–  Overwinters
–  Feeds on aphids
Control Measures: exclusion and vacuuming for long-term prevention. When necessary, chemical contact treatments can knock down a population

Box Elder Bug

an overhead view of a bunch of Box Elder Bugs and a close-up of a box elderbug

–  Overwinters

–  Female: Box Elder trees and Silver Maple trees serve as the primary host plant

–   Control Measures: Exclusion and a contact/residual application around the foundation and base of host plant

 
Milkweed Bug
 overhead view of a bunch of Milkweed bugs and a close-up of a milkweed bug  – Found in gardens on Milkweed plants or around shelled sunflower seeds
Control Measures: Over-the-counter garden insecticides
 

Leaf-Footed Stink Bug

an overhead view of Leaf-footed stink bugs on a leaf and a close-up of one

–      Feeds on a wide variety of host plants

–       Besides birds, they do not have too many natural predators due to their taste and smell

–       Control Measures: Over-the-counter insecticides for garden areas. Outside of the garden, any contact or residual product labeled for stink bugs

Wheel Bug
Wheel Bug on a leaf and on a white surface
 
–       Semicircular cogwheel-like crest on its thorax
–       Feeds on a wide variety of insects including caterpillars, beetles, aphids
Control Measures: Prevention is the key! All plants should be inspected before they enter the home. Exclusion should be performed for long-term prevention. All vegetation should be trimmed away from the home, at least one foot. Pesticides are rarely needed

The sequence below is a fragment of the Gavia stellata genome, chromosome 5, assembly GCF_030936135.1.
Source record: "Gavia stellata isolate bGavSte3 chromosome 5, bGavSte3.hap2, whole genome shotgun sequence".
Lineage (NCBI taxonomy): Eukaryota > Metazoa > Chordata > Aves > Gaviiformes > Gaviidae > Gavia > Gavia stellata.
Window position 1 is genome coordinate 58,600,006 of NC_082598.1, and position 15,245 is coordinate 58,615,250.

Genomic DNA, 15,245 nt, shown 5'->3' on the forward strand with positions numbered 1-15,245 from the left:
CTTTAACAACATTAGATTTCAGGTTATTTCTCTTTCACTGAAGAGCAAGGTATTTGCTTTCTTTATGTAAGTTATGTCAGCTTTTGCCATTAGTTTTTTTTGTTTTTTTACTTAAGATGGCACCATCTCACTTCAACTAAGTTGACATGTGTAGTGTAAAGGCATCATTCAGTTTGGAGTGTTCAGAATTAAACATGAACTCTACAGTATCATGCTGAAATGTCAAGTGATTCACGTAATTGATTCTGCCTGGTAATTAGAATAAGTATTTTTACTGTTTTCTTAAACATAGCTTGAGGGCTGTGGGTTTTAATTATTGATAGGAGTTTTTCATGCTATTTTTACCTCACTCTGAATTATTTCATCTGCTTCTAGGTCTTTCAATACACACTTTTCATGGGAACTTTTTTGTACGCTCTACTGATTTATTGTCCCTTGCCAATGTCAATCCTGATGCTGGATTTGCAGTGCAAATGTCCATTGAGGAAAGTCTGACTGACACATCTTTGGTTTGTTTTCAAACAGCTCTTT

Know Your Red & Black Bugs

Spring is a time when everything comes to life, blooming into an array of lovely colors. You’ll see flowers that are pink and purple, baby bunnies that are tan or gray and insects that are red and black. Just like every other little life form emerging this time of year, insects can also be a variety of colors and it’s important not to get them confused. Some bugs you might spot frequently are of the Georgia Bulldog variety – red and black spots, stripes and even a combination of both.

If any of these insects or other pests become too much of nuisance, Northwest Exterminating has the expertise and knowledge to take care of your bug problems.  Our Director of Pest Services Adam Vannest has provided some information about these bugs that will help you know the difference and what measures to take against them.

Lady Bug

Ladybug larva and adult ladybug  – Beneficial insect

–  Overwinters

–  Feeds on aphids

Control Measures: exclusion and vacuuming for long-term prevention. When necessary, chemical contact treatments can knock down a population

Box Elder Bug

an overhead view of a bunch of Box Elder Bugs and a close-up of a box elderbug

–  Overwinters

–  Female: Box Elder trees and Silver Maple trees serve as the primary host plant

–   Control Measures: Exclusion and a contact/residual application around the foundation and base of host plant

 

Milkweed Bug

 overhead view of a bunch of Milkweed bugs and a close-up of a milkweed bug  – Found in gardens on Milkweed plants or around shelled sunflower seeds

Control Measures: Over-the-counter garden insecticides

 

Leaf-Footed Stink Bug

an overhead view of Leaf-footed stink bugs on a leaf and a close-up of one

–      Feeds on a wide variety of host plants

–       Besides birds, they do not have too many natural predators due to their taste and smell

–       Control Measures: Over-the-counter insecticides for garden areas. Outside of the garden, any contact or residual product labeled for stink bugs

Wheel Bug

Wheel Bug on a leaf and on a white surface

 

–       Semicircular cogwheel-like crest on its thorax

–       Feeds on a wide variety of insects including caterpillars, beetles, aphids

Control Measures: Prevention is the key! All plants should be inspected before they enter the home. Exclusion should be performed for long-term prevention. All vegetation should be trimmed away from the home, at least one foot. Pesticides are rarely needed